In many real-world learning tasks, it is expensive to acquire a sufficient number of labeled examples for training. This paper investigates methods for reducing annotation cost by `sample selection'. In this approach, during training the learning program examines many unlabeled examples and selects for labeling only those that are most informative at each stage. This avoids redundantly labeling examples that contribute little new information.
Our work follows on previous research on Query By Committee, extending the committee-based paradigm to the context of probabilistic classification. We describe a family of empirical methods for committee-based sample selection in probabilistic classification models, which evaluate the informativeness of an example by measuring the degree of disagreement between several model variants. These variants (the committee) are drawn randomly from a probability distribution conditioned by the training set labeled so far.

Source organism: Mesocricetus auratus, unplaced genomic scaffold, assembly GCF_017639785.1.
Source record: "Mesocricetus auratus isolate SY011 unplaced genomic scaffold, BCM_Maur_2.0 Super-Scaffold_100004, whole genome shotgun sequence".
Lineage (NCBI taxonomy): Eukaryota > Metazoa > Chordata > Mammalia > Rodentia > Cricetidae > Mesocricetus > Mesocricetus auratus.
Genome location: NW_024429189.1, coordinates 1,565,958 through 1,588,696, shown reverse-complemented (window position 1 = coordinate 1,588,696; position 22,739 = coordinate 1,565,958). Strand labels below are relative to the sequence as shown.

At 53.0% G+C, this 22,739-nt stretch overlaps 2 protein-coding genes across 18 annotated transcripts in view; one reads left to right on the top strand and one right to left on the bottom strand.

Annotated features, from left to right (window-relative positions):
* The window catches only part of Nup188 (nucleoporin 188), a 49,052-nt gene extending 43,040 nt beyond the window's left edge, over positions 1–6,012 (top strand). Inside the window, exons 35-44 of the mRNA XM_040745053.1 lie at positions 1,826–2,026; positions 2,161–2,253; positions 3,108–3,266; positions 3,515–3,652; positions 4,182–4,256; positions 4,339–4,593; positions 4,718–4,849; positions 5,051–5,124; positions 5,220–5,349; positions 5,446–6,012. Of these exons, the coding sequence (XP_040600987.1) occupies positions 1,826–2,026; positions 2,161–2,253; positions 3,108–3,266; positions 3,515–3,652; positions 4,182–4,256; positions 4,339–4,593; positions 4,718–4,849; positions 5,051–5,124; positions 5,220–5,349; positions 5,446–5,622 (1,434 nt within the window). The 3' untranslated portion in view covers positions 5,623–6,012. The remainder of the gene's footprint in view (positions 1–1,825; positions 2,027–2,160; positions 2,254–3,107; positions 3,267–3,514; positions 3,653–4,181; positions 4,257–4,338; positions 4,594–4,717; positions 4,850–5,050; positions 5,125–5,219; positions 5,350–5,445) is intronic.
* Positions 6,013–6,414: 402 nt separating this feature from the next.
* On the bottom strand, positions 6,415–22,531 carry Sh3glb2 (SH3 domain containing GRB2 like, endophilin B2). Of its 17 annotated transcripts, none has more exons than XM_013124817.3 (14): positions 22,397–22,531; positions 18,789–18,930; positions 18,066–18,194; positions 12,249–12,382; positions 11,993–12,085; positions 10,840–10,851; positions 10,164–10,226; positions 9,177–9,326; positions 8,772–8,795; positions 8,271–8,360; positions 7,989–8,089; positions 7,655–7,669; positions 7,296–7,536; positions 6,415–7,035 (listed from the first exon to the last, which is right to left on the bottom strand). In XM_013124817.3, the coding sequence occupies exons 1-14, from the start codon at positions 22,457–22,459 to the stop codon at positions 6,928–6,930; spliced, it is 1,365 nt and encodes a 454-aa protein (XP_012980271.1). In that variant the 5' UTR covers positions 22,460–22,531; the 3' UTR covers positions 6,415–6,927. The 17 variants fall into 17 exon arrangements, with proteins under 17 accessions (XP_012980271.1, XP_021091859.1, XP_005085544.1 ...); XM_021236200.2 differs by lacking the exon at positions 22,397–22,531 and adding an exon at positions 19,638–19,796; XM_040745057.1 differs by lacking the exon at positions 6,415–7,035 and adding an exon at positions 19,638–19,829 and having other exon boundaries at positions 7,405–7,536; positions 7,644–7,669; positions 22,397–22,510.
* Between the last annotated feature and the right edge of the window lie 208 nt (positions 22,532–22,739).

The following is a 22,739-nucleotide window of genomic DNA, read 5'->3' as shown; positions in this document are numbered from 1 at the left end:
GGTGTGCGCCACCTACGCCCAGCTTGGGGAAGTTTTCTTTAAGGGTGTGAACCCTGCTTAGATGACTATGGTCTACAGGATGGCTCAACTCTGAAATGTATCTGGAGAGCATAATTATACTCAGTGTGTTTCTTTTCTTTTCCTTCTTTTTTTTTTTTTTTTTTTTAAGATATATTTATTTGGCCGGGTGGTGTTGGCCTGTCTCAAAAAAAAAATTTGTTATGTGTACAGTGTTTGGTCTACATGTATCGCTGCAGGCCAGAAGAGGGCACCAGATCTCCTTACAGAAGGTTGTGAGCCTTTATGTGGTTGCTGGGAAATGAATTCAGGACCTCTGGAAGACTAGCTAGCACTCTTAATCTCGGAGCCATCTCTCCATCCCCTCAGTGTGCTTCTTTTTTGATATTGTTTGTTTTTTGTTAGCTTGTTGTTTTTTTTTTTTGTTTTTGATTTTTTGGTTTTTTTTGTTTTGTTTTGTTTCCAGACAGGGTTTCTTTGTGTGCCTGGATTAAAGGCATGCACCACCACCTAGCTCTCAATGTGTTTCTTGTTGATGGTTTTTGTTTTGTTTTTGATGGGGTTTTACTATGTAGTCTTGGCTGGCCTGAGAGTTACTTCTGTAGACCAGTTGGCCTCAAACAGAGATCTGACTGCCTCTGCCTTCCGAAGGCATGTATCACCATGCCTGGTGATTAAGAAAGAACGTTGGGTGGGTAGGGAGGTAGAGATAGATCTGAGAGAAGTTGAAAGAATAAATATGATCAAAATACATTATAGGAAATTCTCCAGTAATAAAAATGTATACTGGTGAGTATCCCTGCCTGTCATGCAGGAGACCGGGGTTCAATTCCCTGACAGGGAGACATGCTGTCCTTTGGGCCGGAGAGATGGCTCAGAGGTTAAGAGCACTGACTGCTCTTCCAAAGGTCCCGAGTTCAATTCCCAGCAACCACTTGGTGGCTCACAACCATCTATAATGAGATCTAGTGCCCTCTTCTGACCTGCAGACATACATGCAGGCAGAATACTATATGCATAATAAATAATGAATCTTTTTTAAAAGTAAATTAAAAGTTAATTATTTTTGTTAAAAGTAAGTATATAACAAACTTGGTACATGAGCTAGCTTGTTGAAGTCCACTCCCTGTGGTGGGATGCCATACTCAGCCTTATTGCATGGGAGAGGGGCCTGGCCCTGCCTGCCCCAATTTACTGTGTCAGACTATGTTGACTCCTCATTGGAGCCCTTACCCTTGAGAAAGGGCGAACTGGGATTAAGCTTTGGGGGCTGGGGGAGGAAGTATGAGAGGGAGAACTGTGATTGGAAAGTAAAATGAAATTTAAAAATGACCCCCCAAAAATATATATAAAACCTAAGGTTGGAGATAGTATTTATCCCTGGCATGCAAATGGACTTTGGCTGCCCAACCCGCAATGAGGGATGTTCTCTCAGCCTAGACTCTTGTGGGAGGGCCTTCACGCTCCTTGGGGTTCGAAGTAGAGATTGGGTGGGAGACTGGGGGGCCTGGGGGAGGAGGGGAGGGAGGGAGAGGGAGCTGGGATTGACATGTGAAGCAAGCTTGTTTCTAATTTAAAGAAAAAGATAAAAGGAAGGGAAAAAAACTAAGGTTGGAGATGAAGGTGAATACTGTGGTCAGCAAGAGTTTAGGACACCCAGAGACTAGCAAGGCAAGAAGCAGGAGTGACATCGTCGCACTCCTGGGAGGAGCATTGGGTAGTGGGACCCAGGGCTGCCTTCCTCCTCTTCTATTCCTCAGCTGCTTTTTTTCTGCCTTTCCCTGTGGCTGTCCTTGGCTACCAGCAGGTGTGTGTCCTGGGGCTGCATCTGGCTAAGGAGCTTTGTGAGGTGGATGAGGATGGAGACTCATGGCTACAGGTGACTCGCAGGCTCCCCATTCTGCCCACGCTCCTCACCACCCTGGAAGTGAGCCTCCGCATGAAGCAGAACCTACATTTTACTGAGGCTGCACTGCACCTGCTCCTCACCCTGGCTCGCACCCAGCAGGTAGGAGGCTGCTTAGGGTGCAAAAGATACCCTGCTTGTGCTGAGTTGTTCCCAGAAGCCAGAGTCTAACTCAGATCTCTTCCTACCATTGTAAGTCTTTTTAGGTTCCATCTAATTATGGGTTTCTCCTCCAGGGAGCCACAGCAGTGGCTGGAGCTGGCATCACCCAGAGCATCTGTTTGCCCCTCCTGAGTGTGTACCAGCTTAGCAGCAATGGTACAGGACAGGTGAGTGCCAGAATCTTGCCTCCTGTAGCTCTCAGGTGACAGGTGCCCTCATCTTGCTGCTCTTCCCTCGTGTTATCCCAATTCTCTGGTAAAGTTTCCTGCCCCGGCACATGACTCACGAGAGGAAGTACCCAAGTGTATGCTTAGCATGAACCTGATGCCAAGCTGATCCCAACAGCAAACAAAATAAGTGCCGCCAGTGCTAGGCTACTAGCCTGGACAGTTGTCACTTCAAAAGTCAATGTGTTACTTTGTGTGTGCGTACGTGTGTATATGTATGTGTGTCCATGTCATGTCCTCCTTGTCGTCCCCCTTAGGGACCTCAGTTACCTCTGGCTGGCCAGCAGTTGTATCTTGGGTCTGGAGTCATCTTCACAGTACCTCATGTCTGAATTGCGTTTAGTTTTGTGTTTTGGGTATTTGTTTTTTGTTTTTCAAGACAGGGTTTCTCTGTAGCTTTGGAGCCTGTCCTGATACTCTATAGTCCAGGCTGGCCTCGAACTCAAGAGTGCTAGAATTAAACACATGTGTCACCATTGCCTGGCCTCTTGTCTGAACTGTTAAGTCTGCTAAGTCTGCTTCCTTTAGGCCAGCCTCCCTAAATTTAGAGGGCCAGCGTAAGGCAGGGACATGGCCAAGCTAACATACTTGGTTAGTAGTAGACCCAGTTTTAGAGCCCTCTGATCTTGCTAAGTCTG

The method was applied to the real-world natural language processing task of stochastic part-of-speech tagging. We find that all variants of the method achieve a significant reduction in annotation cost, although their computational efficiency differs. In particular, the simplest variant, a two member committee with no parameters to tune, gives excellent results. We also show that sample selection yields a significant reduction in the size of the model used by the tagger.Click here to return to Volume 11 contents list